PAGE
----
And it is even worse than it looked initially, as Robinhood not only prevented customers from buying $GME stock, but created a cascading wave of selling by placing "theft by conversion" forced sell orders at market on customer accounts.

When Robinhood placed "at market" sell orders for their clients - WITHOUT THEIR KNOWLEDGE OR PERMISSION - they literally *created* the interim market bottom.

That is fraudulent, criminal market manipulation.

Only losers actually eat creative destruction:

"just like 2008, trading was shut down to save the hides of erstwhile high priests of “creative destruction.” Also just like 2008, there are calls for the government to investigate the people deemed responsible for unapproved market losses. ... it was all well and good for investment banks and executives of phoney-baloney companies to gorge themselves on funhouse profits on a funhouse economy, but when amateurs decided to funnel just a bit of this clown show into their own pockets, finance pros wailed like the grave of Adam Smith had been danced upon."

We are now at the point that the internet is no longer a spot for weirdo outcasts & instead it is reshaping the rest of society.

The times and methods change, but the players remain the same.

Thanks for your attention and your money:

Both of these stories are narratives for our very own Hunger Games, a spectacle that chews up the participants in the arena while delivering enormous profits to the networks (media, financial and political) that put them on. Media networks count their profits in eyeballs, in the attention the Games garner. Financial networks count their profits the old-fashioned way, in the sheer volume of dollar-generating order flow the Games produce. As for politicians, they get their most valuable coin of the modern realm – an issue. The wackos on the left get to propose insane transaction taxes. The wackos on the right get to tell us how much liBeRtY we are enjoying by giving Ken Griffin all of our money. The very serious centrists get to tell us about how we need “a national conversation” about the T+2 settlement issues raised here.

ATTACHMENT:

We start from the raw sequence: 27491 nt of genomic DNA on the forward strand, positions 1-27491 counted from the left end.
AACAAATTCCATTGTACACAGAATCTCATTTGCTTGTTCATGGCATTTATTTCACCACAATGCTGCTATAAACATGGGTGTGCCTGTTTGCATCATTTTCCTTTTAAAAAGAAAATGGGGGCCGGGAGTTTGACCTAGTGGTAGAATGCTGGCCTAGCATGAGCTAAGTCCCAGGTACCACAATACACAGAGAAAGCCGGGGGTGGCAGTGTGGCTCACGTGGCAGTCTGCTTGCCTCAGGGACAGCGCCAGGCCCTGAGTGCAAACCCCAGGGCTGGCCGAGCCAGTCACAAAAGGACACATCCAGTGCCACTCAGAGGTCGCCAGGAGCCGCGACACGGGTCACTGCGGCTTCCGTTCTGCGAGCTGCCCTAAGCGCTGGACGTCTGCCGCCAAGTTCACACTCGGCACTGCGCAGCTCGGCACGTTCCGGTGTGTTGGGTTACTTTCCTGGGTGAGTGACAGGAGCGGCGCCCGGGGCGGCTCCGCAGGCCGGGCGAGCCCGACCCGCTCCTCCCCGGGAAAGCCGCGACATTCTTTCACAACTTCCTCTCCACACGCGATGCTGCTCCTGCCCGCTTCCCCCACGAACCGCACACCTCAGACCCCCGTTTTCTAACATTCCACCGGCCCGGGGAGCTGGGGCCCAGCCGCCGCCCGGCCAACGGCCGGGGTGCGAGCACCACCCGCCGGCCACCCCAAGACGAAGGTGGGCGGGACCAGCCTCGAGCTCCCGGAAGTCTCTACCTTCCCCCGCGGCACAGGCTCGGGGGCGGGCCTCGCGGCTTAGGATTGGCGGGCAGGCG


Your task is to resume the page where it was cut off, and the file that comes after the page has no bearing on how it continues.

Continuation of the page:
In Need of False Gods

After people get repeatedly screwed spite and revenge become motivators. Some will not mind napalming themselves so long as the entire ship goes down.

Part of a person as awful as Trump getting elected as president was micro-targeted South Park inspired videos sent to minorities reminding them of Hillary Clinton's super predators speech.

And who could forget her laughing about having the head of Libya murdered, a former nation which fell apart to such an extreme degree they had open air slave auctions.

Rescuing the Criminals, Dumping the Costs on You

Another part of Trump getting elected was Obama promising "Hope and Change" but then standing between banks and pitchforks for the intentional and malicious fraud that led to the 2008 economic blowup.

A Citigroup insider had the Obama cabinet picked out before he was even elected.

Citigroup was the biggest TARP recipient.

Citicorp is the same company which illegally merged with Travelers, then had that merger made legal after the fact by getting the Great Depression era Glass-Steagall Act regulation repealed:

''I think we will look back in 10 years' time and say we should not have done this but we did because we forgot the lessons of the past, and that that which is true in the 1930's is true in 2010,'' said Senator Byron L. Dorgan, Democrat of North Dakota. ''I wasn't around during the 1930's or the debate over Glass-Steagall. But I was here in the early 1980's when it was decided to allow the expansion of savings and loans. We have now decided in the name of modernization to forget the lessons of the past, of safety and of soundness.''

After the internet stock bubble popped the Federal Reserve lowered rates dramatically and left them there far too long, creating a massive hunt for yield. This led to a housing bubble and deteriorating loan standards with fog-a-mirror NINJA loans and similar dominating the market due to the insatiable demand for "risk free" yield. Entities like Citigroup created a ton of bogus mortgage paper they knew was garbage. Their entire board of advisors was repeatedly emailed by Richard M. Bowden about the fraud:

I started issuing warnings in June of 2006 and attempted to get management to address these critical risk issues. These warnings continued through 2007 and went to all levels of the Consumer Lending Group. We continued to purchase and sell to investors even larger volumes of mortgages through 2007. And defective mortgages increased during 2007 to over 80% of production.

If you control the government economic outcomes are determined by politics.